Jackson Purchase Medical Center CEO Dave Anderson said Friday it had no COVID-19 patients and none pending for the first time in 49 days.
The hospital had closed its special isolation unit (SIU) and Anderson hopes it will remain closed.
“It feels really good,” he said. “Of course, you don’t want to count your chickens. We pray that it’ll stay at zero. It probably won’t, but there is nothing currently that would cause an uptick.”
While the unit is currently closed, they could easily and readily open it at any time in the event of a resurgence of not just COVID-19 cases, but any disease that require such measures. Due to their pre-emptive efforts to prepare for a coronavirus outbreak, JPMC is more than ready.
Throughout Graves County’s outbreak, that had seen 151 cases as of Friday, Andersons said there had never been any incidents with cross contamination in the hospital.
“We never had a patient that came in here and was exposed to a COVID positive patient and became sick because of it,” he said.
The downward trend in active cases has also allowed them to bolster their PPE supply, as well. Anderson reported that the hospital now has over 50 days worth of operating surgical PPE on hand. There are also no current backorders or shortages in surgical PPE.
However, one thing that has been of great concern for Anderson throughout the pandemic is people in need of emergent care have assumed that the emergency room was also closed. Some, he said, also were afraid of contracting COVID-19 by simply going to the hospital, which was highly unlikely.
“We’ve been doing emergent surgeries this entire time,” he said. “The hospital is wide open and there’s really nothing we’re restricted on, service-wise. I think that my prayer is that everyone will begin to seek care that they’ve been deferring over this time.”
While its ER was fully operational, Anderson said some procedures were paused for the duration of the pandemic, like colonoscopy screenings. The national average for detecting adenomatous polyps is 25% for males and 15% for females. However, he noted that in this area, those numbers are doubled with 50% detected in males and 40% in females.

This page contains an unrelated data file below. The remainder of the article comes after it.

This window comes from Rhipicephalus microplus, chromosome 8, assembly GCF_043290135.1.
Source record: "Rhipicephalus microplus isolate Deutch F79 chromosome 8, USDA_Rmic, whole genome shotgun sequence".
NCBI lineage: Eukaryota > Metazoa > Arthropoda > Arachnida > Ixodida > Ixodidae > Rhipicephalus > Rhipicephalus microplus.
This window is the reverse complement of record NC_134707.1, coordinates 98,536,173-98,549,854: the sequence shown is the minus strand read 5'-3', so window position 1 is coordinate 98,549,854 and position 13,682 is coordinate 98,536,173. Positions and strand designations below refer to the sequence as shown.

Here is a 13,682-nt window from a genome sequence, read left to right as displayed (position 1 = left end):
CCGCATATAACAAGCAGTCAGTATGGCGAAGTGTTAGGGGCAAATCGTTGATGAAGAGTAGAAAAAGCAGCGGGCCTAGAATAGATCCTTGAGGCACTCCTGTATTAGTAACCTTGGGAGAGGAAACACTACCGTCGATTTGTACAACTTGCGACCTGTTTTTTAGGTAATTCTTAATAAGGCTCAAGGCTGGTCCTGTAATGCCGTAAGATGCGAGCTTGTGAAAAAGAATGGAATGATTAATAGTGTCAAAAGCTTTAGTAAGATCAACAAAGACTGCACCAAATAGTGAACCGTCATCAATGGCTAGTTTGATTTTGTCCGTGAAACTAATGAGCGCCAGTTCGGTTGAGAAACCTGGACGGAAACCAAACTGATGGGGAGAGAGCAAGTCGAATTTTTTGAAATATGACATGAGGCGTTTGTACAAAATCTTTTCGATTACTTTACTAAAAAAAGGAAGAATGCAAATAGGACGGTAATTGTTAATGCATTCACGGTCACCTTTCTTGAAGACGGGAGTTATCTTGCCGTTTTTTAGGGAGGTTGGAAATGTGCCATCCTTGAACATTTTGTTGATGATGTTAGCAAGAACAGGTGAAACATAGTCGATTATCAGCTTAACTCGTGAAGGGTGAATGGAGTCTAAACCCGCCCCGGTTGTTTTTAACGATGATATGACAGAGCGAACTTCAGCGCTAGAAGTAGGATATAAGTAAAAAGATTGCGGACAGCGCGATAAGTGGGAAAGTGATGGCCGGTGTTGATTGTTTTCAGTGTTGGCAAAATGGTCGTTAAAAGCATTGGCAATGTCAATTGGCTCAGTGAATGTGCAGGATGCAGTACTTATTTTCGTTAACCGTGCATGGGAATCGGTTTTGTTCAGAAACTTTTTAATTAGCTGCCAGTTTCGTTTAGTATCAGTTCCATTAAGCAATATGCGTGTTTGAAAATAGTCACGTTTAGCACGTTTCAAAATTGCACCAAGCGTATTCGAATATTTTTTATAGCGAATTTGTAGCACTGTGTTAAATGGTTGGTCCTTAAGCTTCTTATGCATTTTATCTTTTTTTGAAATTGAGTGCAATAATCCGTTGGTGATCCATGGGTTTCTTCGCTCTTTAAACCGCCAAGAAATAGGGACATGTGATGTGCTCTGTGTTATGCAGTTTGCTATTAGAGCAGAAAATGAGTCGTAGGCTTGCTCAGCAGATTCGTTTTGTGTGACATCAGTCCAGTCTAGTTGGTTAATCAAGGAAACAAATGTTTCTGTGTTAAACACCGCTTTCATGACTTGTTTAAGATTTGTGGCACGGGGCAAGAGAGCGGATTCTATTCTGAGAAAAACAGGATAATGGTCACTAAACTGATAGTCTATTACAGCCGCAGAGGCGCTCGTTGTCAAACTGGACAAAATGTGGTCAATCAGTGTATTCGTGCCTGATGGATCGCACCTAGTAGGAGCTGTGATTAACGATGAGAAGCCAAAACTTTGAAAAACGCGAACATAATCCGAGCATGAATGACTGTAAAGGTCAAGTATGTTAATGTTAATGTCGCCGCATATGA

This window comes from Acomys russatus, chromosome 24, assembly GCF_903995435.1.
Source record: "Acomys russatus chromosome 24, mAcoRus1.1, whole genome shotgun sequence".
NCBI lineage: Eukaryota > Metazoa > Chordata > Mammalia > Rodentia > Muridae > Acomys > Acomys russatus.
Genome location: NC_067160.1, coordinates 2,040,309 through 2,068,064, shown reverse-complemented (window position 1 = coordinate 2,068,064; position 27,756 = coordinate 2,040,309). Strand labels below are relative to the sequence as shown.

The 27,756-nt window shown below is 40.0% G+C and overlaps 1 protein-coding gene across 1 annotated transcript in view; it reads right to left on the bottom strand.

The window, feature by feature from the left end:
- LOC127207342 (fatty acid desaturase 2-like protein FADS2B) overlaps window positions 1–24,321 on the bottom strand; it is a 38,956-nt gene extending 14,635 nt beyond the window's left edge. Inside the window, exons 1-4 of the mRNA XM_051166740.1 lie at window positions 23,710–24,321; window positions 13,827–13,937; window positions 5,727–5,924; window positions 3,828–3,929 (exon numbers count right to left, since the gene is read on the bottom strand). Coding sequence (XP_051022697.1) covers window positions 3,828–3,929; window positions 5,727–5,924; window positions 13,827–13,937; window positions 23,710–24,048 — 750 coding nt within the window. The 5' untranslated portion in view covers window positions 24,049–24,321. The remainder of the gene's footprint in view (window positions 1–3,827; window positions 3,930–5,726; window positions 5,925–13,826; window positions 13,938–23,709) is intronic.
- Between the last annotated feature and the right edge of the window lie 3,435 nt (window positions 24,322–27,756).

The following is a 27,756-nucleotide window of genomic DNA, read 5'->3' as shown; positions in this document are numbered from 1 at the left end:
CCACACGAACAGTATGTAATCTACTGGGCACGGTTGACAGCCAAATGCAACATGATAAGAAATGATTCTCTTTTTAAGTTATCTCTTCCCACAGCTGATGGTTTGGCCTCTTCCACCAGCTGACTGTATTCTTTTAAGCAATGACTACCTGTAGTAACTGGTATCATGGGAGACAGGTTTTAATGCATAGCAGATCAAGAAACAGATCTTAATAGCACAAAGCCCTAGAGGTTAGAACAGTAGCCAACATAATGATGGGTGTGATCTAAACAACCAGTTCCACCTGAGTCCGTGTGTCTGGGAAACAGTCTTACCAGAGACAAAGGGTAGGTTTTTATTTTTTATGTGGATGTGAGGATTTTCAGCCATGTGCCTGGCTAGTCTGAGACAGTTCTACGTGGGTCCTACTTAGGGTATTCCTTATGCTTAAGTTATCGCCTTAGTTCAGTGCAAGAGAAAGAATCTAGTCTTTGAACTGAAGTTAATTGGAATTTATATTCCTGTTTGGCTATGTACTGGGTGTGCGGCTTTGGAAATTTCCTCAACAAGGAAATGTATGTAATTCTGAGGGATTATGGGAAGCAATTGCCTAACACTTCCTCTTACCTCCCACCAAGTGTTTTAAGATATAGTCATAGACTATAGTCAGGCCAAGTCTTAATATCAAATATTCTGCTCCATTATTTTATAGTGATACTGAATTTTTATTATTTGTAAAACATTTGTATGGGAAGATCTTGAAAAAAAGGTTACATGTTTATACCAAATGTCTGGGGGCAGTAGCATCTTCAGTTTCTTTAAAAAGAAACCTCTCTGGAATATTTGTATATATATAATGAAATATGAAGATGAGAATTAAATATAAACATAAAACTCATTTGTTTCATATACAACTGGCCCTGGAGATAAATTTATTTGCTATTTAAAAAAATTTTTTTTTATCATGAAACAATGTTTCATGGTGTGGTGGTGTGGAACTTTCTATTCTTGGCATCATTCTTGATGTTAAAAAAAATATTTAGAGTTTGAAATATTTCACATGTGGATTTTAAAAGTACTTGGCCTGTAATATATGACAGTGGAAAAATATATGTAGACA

Mammograms were another important procedure put on hold statewide amid the government shutdown. As part of Healthcare Phase Three for the state’s re-opening, these procedures are now available once more, albeit at 50% capacity if in-patient electives. On May 27, hospitals will be able to hold in-patient surgeries at 100% at their discretion. Anderson encourages anyone that needs these procedures to do so.
“We’re going to work hard to take everyone quickly, he said. “They need to go to their doctors and seek the preventative care that they have waited on. We’re hear to care for them and we’ll do a great job.”
Anderson said to expect news on relaxing visitation rules at Jackson Purchase in the coming days. He said that while it is possible for a coronavirus resurgence to hit, the hospital is at a point where it’s more than capable of managing the crisis.
“The hospital has been completely safe the entire time we’ve gone through this,” he said.